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New Fairfield Board of Selectmen Approves Proposed 5.69% Municipal Budget Increase
February 27, 2020
BOF Hosts Public Hearing on Proposed Budgets
March 5, 2020

 

On March 6, you may see black balloons displayed around Town. “Black Balloon Day” has become a national and international event, bringing awareness to overdose deaths. As with many things associated with the opioid epidemic, Black Balloon Day began with a family’s loss. Diane and Lauren Hurley began Black Balloon Day in remembrance of son-in -law Greg Tremblay who died of an overdose on March 6, 2015 when he was just 38 years old. Unfortunately, New Fairfield is not immune to this crisis, and we have lost members of our own community – family members, friends and neighbors- to opioid overdose.

The misuse of prescription medication and opioid-based drugs has increased significantly over the years to become a public health concern in Connecticut. Between 2012 and 2018, over 5,000 people in Connecticut died of opioid related overdose.  The majority of the victims were adults, aged 25 to 54 years old, and more than half died at home.  “Misuse” includes taking these medications in higher doses than prescribed, for a purpose other than that for which it was prescribed, taking a medication that was prescribed for another person or that was obtained off the streets.  The following information has been compiled by the Connecticut Department of Health, and this and other useful information can be viewed on the Department’s website at:

portal.ct.gov/DPH under “Topics A-Z” Opioids and Prescription Drug Overdose Prevention.

Common Risk Factors for Opioid Overdose:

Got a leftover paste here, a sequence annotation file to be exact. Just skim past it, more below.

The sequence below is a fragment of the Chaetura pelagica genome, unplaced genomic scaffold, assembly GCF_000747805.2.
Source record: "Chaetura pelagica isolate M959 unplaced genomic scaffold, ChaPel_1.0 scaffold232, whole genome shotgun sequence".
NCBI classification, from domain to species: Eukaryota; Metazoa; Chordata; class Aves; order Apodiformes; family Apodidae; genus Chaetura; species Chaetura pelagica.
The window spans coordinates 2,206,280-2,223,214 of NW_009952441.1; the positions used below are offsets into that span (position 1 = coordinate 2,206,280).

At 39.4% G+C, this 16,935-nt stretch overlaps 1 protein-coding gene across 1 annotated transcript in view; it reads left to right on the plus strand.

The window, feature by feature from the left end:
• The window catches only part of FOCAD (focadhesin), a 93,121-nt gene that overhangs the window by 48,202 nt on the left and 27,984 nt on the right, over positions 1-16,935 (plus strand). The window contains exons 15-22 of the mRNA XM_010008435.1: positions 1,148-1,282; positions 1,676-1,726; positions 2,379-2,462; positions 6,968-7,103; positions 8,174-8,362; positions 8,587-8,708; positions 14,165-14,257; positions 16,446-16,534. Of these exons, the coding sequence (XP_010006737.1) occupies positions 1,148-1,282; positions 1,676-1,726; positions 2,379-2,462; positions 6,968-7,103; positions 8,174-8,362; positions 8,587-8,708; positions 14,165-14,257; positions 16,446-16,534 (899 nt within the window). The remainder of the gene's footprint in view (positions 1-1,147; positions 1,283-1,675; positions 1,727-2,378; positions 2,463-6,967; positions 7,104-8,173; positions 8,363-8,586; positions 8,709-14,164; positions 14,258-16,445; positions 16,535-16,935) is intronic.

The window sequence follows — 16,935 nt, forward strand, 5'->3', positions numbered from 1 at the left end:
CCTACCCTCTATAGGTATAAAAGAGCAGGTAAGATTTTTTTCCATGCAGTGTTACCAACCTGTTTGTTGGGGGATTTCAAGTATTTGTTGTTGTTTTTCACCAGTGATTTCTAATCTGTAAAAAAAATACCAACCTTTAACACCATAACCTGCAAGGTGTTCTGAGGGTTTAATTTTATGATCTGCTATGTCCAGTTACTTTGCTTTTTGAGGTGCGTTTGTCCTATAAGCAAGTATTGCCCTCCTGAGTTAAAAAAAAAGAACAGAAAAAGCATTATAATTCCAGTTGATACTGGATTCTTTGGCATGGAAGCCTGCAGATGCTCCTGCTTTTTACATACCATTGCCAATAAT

• Mixing opioids with other drugs, particularly alcohol or sedatives.
  • Resumption of use after a period of abstinence from opioid use, such as recent release from a rehabilitation center or from incarceration.
  • Elderly persons may forget that they already took their medication and accidentally re-take the same medication.
  • Younger age, specifically the teens or early 20s exposed to peer pressure or a social environment where there is drug use.

Signs of an opioid overdose:

  • Face is extremely pale and/or clammy to the touch.
  • Body is limp.
  • Fingernails or lips have a blue or purple cast.
  • Vomiting or making gurgling noises.
  • Cannot be awakened from sleep or is unable to speak.
  • Breathing is very slow or stopped.
  • Heartbeat is very slow or stopped.

 What should I do if I see an overdose?

  • Call 911 immediately!
  • Support the person’s breathing.
  • Administer naloxone (Narcan) if you have it.
  • Lay the person on their side once they have resumed breathing.
  • Stay with the overdosed person until the ambulance arrives.

You can learn more about administering naloxone (Narcan) by downloading the Department’s educational App, NORA.  The app will:

  • provide resources for people interested in learning about opioids,
  • recognize the signs of an opioid overdose and how to respond,
  • explain the protections offered by the Good Samaritan Law,
  • provide information on proper storage and disposal,
  • connect people with other resources to prevent overdose and
  • find treatment and recovery supports.

You can access the app at www.norasaves.com.

If you wish to participate in Black Balloon Day, please tie a black balloon to your mailbox on March 6 to help raise awareness of the opioid crisis both in our town and across the country.

  • Pat Del Monaco, First Selectman